The Gothic Saint Paul’s Church with its Baroque spire is located in the north of the old city center. It is one of the finest Antwerp churches, best known for its impressive Calvary.
The church was built in 1571 by a Dominican order as a replacement for a previous small church, which was built in 1276. That church, which was part of a large cloister, was regularly flooded, and the new church had to become larger with a higher floor. The new church was named after the Dominican order’s patron saint, Paulus.
The St. Paul’s Church has an eventful history. In 1679, fire destroyed much of the church and the tower was rebuilt. During the French Revolution, the church’s many paintings were stolen by the French, but they were returned after the revolution in 1815.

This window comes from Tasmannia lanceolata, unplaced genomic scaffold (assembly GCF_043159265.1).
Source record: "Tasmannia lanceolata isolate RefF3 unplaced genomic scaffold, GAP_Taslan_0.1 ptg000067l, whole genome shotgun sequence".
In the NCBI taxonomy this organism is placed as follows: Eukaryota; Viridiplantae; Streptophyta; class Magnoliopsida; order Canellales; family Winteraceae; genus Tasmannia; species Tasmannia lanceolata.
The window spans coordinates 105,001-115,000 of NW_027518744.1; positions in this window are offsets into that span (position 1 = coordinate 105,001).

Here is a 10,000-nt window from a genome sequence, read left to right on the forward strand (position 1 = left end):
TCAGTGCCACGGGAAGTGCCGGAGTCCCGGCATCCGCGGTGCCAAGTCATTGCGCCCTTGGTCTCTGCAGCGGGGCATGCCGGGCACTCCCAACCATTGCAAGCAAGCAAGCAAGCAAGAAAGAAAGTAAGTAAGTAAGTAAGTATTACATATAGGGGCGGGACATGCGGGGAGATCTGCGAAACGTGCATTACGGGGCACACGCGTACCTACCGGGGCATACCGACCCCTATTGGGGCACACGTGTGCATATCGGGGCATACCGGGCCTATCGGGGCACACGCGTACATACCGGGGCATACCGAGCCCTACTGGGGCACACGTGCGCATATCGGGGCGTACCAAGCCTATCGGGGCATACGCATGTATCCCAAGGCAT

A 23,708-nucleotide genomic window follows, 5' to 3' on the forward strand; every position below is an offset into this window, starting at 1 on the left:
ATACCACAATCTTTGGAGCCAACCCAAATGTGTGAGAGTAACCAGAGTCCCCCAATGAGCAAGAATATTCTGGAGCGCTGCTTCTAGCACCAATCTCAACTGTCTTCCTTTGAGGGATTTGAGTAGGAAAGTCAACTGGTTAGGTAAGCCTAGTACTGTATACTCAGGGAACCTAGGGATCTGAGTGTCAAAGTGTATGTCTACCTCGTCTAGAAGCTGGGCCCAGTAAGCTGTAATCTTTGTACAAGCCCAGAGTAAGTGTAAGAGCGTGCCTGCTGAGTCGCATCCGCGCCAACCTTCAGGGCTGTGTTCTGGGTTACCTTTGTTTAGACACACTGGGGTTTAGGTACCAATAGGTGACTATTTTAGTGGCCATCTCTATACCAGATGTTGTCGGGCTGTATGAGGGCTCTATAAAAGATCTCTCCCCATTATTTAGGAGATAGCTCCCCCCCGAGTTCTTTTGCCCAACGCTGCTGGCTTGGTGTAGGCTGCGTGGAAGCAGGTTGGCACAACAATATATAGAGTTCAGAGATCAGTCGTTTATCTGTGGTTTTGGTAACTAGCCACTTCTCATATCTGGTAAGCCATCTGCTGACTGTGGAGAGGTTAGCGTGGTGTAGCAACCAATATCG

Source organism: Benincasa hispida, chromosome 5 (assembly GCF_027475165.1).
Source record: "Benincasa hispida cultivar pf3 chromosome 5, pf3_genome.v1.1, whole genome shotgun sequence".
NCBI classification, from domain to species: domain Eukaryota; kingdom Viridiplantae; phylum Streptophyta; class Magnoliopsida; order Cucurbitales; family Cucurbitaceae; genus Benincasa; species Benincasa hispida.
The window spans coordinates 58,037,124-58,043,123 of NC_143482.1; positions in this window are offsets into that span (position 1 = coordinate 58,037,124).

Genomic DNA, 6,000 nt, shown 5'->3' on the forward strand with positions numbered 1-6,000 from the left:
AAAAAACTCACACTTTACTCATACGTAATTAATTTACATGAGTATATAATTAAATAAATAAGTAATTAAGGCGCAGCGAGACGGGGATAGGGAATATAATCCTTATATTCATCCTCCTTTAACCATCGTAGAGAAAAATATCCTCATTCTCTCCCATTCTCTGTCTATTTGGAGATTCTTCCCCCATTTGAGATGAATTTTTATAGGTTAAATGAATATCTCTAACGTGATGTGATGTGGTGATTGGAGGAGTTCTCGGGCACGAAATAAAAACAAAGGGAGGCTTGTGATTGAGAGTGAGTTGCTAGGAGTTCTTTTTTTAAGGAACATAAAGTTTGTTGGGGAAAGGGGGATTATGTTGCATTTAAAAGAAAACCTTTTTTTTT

The church was damaged again during the Belgian revolution in 1830 and the last disaster struck in 1968, when a fire destroyed the roof of the church and much of the interior. Fortunately, much of the interior was saved by passers-by or people living nearby. Before the firemen had even arrived, they had taken many paintings and sculptures outside, risking their own lives. It took almost twenty years to restore the building’s roof, but currently the church is back in good shape.
Interior and Calvary
Today the church, decorated in a Baroque style, still houses a very rich collection of seventeenth-century paintings of Flemish masters, arranged in a row along the northern wall. Below the paintings, you’ll find a large number of wooden sculptures. Several ornately decorated altars flank the main altar in front of the beautiful apse. The St. Paul’s church is also home to one of the most important organs in Flanders.
At a small courtyard adjacent to the church (after entering the church, turn right), you’ll see the truly impressive ‘Calvarieberg’, unique in the world. It consists of sixty-three statues depicting the Calvary, the site where Jesus was crucified.